Ahmadiyya leader says new caucus will advocate for rights of all persecuted religious communities in the world.
American lawmakers on Friday announced a caucus to fight for the rights of the Ahmadi minority, which has faced attacks in Pakistan and elsewhere in the Islamic world.
The creation of a caucus—a group in the U.S. Congress that shares an agenda—is primarily symbolic, but lays the groundwork for lawmakers to be more active.
Republican Rep. Frank Wolf, the co-chair with Democrat Jackie Speier, said the Ahmadiyya Muslim Caucus would press for the rights of Ahmadis in trouble in Pakistan, Indonesia, Saudi Arabia and elsewhere. “We have an obligation. America cannot be silent,” Wolf told an event at Congress launching the caucus.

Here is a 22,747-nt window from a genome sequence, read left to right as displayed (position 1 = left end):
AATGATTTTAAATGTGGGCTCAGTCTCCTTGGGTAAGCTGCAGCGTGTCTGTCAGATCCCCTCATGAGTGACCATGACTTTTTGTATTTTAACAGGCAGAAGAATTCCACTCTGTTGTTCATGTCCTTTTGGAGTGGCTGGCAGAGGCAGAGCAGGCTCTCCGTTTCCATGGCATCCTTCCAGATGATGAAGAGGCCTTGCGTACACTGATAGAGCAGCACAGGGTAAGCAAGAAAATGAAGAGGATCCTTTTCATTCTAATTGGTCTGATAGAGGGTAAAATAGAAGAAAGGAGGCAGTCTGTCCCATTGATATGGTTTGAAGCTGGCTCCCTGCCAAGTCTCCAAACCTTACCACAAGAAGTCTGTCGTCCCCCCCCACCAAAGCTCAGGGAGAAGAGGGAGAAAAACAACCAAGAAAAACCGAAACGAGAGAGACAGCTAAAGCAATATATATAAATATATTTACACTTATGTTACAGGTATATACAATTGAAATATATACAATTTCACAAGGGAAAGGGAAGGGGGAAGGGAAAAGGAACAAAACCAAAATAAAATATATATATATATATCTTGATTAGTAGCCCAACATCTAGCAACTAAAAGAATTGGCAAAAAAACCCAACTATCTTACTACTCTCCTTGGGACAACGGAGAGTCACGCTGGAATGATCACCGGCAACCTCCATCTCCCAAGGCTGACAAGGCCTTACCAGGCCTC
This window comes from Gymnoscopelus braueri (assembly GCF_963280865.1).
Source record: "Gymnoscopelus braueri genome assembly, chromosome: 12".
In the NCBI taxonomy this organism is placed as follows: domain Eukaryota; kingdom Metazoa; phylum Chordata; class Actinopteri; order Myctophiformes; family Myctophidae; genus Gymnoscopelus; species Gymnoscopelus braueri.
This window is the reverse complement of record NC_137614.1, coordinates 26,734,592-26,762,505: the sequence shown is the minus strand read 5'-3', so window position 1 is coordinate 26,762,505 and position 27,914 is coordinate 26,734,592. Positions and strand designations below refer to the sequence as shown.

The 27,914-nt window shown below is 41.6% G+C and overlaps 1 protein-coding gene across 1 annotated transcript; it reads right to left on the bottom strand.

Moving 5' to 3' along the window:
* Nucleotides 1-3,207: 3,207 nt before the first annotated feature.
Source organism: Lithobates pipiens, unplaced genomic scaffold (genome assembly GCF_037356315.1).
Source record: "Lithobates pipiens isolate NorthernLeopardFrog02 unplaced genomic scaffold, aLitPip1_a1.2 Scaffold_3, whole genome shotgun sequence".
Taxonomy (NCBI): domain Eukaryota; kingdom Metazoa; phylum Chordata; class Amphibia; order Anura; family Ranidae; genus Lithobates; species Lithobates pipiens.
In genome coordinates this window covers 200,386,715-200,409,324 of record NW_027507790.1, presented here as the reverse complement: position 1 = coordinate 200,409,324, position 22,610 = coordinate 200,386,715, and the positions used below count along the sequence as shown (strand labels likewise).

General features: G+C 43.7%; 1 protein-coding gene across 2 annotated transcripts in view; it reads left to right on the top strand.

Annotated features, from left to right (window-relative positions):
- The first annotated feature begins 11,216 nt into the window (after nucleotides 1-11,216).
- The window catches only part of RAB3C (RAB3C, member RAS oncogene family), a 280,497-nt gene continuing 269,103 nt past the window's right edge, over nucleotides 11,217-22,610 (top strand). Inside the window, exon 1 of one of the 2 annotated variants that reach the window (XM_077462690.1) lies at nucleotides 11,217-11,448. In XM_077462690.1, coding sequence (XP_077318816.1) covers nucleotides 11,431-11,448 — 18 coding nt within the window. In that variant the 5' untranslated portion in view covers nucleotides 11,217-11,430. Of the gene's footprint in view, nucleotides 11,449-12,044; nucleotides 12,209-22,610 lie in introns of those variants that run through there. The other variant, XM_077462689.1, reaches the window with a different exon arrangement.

Imam Naseem Mahdi, national vice president and missionary in charge of the Ahmadiyya Muslim Community USA, said that the caucus would advocate not just for Ahmadis but “for the rights of all persecuted religious communities in the world.”
“In time, we hope that foreign governments that persecute our community or otherwise permit militants to attack Ahmadi Muslims with impunity will take notice of the caucus,” he said.
In 1974, Pakistan declared that Ahmadis were non-Muslims. The community has faced rising attacks, including a 2010 assault on Lahore mosques that killed nearly 100 people.
Indonesia’s constitution guarantees freedom of religion, but Ahmadis there have also faced violence, including a deadly 2011 rampage in West Java by a mob trying to prevent Ahmadis from worshipping.